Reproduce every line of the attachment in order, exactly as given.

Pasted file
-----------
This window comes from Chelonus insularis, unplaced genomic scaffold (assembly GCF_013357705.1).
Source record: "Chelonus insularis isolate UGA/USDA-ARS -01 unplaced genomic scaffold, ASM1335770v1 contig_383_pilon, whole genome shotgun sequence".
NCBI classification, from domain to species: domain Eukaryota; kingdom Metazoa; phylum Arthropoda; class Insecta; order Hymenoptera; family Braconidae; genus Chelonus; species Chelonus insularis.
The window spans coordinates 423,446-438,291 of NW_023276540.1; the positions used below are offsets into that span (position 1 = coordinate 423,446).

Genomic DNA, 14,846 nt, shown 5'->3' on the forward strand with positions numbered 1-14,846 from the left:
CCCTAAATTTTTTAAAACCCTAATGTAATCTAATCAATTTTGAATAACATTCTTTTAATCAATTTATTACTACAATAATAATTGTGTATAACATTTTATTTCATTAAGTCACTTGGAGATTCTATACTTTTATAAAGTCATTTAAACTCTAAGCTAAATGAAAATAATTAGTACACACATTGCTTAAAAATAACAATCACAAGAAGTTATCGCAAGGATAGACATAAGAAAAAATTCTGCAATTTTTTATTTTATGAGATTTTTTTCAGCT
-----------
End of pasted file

This window comes from Chelonus insularis, unplaced genomic scaffold (assembly GCF_013357705.1).
Source record: "Chelonus insularis isolate UGA/USDA-ARS -01 unplaced genomic scaffold, ASM1335770v1 contig_383_pilon, whole genome shotgun sequence".
NCBI classification, from domain to species: domain Eukaryota; kingdom Metazoa; phylum Arthropoda; class Insecta; order Hymenoptera; family Braconidae; genus Chelonus; species Chelonus insularis.
The window spans coordinates 423,446-438,291 of NW_023276540.1; the positions used below are offsets into that span (position 1 = coordinate 423,446).

Genomic DNA, 14,846 nt, shown 5'->3' on the forward strand with positions numbered 1-14,846 from the left:
CCCTAAATTTTTTAAAACCCTAATGTAATCTAATCAATTTTGAATAACATTCTTTTAATCAATTTATTACTACAATAATAATTGTGTATAACATTTTATTTCATTAAGTCACTTGGAGATTCTATACTTTTATAAAGTCATTTAAACTCTAAGCTAAATGAAAATAATTAGTACACACATTGCTTAAAAATAACAATCACAAGAAGTTATCGCAAGGATAGACATAAGAAAAAATTCTGCAATTTTTTATTTTATGAGATTTTTTTCAGCT